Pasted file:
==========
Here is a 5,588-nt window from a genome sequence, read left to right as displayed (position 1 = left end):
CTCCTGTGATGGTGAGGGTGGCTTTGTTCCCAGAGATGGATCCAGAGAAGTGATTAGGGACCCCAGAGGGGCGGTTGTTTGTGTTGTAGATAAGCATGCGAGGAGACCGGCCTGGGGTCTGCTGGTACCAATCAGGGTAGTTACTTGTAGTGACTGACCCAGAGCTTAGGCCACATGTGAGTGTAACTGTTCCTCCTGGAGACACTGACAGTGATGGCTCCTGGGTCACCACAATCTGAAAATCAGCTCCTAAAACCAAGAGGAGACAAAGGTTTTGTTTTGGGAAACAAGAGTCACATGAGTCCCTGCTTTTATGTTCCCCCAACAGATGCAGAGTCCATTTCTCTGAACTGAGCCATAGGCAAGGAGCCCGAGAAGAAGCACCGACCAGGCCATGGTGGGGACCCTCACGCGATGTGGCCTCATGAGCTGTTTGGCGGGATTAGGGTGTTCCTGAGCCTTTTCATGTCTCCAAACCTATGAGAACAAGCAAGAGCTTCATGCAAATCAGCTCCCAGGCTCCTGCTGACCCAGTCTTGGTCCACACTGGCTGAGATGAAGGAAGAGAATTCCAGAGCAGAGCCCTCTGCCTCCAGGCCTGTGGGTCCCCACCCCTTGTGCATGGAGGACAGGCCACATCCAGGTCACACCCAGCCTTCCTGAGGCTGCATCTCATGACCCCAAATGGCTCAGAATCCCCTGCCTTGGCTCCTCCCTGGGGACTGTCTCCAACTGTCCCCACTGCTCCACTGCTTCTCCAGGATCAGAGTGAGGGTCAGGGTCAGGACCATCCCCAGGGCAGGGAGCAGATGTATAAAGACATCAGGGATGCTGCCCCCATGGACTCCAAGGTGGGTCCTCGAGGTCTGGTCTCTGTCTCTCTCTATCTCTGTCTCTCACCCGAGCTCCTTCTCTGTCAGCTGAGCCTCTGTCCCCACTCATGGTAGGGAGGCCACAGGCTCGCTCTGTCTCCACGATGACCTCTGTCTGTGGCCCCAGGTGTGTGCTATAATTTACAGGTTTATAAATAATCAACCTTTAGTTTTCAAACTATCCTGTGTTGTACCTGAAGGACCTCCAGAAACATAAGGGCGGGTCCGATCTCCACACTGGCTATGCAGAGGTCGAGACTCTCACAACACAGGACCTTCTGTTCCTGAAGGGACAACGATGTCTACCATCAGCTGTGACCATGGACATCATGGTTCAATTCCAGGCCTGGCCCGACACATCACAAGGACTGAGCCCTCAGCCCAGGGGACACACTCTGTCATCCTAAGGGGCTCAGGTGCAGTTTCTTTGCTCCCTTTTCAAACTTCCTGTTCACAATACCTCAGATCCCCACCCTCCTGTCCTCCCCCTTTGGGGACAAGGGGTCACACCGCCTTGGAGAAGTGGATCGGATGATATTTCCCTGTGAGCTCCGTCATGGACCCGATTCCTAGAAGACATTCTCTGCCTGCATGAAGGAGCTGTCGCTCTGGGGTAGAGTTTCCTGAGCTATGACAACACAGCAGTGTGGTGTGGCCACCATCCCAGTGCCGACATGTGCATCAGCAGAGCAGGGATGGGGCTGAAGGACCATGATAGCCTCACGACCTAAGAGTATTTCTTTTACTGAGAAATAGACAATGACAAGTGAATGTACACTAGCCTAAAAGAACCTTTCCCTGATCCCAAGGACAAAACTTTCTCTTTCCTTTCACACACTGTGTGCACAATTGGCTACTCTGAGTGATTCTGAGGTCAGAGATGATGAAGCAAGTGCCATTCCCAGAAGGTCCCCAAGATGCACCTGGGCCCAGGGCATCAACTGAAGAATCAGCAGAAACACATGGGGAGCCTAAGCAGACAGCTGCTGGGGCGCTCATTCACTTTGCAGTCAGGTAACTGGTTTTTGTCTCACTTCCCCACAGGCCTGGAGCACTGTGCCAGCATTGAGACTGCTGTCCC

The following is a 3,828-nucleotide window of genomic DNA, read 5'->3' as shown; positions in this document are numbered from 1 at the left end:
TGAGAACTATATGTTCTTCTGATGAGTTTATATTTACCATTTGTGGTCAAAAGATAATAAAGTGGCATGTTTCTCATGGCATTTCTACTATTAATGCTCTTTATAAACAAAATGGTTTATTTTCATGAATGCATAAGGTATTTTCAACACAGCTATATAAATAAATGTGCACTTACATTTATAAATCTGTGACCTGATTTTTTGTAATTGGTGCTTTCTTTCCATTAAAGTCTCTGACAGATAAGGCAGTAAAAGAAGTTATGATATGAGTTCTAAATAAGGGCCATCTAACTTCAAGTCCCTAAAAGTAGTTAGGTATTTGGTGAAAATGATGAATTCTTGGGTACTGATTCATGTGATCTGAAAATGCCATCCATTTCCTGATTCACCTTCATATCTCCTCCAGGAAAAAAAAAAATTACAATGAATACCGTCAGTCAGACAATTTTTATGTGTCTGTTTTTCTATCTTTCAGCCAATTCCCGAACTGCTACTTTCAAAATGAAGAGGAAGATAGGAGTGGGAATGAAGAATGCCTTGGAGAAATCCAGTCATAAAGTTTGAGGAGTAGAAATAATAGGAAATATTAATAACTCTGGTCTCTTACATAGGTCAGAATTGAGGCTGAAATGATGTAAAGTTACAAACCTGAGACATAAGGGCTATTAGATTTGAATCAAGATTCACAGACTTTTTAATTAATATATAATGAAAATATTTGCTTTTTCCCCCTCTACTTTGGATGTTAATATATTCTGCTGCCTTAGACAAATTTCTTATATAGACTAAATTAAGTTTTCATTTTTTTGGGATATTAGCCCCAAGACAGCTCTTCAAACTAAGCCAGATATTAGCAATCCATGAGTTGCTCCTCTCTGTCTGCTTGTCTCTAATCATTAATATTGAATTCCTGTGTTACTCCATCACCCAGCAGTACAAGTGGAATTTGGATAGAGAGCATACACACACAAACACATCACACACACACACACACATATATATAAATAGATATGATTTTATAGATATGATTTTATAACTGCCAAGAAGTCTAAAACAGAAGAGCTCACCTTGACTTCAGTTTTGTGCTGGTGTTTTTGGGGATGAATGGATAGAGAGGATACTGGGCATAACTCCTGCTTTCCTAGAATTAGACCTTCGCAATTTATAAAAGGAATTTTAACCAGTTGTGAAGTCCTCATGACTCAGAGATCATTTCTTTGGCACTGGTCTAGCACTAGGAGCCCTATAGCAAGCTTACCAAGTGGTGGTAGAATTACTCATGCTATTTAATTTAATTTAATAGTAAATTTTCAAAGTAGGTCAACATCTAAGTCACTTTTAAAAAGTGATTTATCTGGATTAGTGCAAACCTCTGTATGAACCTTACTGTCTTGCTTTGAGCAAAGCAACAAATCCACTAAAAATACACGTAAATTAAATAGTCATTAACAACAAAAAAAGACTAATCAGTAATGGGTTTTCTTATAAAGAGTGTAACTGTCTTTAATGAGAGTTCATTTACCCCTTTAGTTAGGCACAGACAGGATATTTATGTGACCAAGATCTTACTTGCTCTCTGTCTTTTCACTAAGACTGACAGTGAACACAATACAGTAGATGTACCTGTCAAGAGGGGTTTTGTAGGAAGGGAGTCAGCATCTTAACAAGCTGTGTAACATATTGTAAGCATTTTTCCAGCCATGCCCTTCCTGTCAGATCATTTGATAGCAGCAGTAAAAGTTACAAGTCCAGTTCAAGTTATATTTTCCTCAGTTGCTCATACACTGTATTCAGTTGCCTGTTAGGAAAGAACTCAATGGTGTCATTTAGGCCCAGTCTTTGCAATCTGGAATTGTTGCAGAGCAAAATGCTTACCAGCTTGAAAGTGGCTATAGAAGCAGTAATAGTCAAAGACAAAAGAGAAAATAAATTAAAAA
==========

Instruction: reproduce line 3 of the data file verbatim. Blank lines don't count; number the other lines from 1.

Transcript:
The following is a 3,828-nucleotide window of genomic DNA, read 5'->3' as shown; positions in this document are numbered from 1 at the left end: